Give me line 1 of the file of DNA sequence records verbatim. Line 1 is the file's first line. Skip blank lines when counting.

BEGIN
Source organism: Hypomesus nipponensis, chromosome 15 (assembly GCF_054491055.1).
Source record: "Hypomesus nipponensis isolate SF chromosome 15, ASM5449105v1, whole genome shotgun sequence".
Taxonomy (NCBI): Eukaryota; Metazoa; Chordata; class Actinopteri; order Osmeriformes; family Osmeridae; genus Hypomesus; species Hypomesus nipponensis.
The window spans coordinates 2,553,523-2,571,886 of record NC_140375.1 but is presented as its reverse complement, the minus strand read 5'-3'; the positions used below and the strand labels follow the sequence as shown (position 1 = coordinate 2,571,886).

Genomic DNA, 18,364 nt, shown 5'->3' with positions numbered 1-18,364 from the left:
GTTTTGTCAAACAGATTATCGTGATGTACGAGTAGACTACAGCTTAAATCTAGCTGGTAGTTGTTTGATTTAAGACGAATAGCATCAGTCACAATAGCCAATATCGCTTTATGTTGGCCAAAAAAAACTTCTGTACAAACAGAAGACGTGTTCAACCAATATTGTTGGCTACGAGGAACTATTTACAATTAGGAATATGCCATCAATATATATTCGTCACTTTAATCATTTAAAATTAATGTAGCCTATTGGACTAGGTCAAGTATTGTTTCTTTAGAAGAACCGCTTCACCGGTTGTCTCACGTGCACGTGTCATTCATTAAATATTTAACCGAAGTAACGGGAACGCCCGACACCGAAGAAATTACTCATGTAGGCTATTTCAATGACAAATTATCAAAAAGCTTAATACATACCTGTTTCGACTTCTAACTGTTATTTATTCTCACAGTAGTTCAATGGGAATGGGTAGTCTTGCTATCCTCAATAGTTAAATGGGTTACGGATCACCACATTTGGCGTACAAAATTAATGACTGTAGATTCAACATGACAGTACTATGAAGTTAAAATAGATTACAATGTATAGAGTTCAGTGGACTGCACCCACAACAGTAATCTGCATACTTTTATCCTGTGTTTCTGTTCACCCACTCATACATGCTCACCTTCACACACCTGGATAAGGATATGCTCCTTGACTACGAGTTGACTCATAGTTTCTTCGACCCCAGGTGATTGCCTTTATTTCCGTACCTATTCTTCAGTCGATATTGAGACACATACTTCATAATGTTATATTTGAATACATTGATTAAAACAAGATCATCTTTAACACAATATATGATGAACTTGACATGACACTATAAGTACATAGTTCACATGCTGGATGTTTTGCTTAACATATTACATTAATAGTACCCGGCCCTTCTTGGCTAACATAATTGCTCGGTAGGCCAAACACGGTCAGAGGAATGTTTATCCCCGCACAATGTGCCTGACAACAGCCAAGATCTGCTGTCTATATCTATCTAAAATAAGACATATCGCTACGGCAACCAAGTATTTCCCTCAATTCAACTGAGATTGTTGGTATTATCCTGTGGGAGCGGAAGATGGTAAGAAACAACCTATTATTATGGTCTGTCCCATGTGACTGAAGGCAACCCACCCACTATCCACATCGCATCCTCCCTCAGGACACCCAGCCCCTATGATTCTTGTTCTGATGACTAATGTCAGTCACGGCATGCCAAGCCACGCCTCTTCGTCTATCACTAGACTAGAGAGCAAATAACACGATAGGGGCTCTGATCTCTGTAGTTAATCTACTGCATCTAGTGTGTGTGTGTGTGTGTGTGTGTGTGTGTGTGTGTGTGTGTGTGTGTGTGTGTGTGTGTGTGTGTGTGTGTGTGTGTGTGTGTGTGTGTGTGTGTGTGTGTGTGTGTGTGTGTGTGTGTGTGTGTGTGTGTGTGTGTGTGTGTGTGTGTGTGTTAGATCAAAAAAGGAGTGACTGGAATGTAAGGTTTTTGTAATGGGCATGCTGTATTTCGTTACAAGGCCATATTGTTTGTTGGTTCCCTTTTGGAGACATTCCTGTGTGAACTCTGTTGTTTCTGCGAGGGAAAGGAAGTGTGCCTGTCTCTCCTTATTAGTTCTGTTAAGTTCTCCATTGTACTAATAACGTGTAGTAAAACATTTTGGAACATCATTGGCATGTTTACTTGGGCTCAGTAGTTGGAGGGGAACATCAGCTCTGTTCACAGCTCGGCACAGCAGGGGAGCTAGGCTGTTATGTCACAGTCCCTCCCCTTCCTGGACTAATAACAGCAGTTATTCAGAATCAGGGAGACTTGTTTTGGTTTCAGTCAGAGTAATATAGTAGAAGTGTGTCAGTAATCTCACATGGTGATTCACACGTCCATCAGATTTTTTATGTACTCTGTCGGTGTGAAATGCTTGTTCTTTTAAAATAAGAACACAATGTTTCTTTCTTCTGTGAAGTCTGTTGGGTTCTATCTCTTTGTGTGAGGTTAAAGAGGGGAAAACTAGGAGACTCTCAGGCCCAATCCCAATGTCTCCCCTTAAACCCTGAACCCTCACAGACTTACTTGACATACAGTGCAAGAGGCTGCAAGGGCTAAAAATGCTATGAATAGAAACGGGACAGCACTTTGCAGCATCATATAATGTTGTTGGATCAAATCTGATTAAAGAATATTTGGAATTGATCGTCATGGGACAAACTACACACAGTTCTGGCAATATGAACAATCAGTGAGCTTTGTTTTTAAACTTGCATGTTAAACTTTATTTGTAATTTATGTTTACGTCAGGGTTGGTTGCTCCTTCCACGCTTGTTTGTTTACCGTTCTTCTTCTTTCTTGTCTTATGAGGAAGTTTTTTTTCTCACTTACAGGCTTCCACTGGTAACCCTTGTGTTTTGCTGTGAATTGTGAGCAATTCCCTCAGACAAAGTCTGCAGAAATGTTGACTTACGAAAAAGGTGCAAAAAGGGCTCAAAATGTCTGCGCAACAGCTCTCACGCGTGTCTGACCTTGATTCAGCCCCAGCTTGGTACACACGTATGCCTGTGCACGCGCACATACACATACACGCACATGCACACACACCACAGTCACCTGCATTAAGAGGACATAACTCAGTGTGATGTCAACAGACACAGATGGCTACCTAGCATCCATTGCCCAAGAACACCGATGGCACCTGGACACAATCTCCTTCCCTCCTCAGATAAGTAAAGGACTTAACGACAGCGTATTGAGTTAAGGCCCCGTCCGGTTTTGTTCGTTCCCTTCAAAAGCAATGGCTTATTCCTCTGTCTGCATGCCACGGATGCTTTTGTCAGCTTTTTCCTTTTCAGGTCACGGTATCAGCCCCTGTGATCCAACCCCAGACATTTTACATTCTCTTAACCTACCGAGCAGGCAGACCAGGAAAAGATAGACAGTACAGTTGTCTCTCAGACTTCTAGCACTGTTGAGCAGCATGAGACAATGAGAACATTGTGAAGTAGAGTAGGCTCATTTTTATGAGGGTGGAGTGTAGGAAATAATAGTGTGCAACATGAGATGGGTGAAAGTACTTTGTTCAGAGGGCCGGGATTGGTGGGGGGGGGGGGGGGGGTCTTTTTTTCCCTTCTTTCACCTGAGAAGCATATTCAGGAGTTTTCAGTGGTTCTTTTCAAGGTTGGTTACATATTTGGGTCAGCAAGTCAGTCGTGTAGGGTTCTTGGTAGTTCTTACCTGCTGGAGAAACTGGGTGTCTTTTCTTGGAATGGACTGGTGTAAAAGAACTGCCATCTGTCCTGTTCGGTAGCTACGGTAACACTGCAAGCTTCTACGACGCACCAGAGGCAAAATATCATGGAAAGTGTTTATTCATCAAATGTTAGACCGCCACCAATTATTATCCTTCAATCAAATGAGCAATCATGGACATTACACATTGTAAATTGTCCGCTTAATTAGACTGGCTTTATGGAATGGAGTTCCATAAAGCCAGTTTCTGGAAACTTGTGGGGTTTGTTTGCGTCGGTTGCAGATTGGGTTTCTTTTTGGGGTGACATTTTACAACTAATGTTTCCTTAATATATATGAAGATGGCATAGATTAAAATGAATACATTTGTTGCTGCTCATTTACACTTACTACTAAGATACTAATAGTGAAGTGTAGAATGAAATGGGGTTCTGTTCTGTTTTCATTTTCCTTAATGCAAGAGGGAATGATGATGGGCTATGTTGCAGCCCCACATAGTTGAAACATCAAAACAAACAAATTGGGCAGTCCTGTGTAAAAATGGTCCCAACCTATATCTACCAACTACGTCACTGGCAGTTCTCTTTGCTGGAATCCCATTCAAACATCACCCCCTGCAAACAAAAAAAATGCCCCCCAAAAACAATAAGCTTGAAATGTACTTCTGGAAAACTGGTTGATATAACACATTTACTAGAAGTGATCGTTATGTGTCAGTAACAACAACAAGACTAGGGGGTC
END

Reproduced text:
Source organism: Hypomesus nipponensis, chromosome 15 (assembly GCF_054491055.1).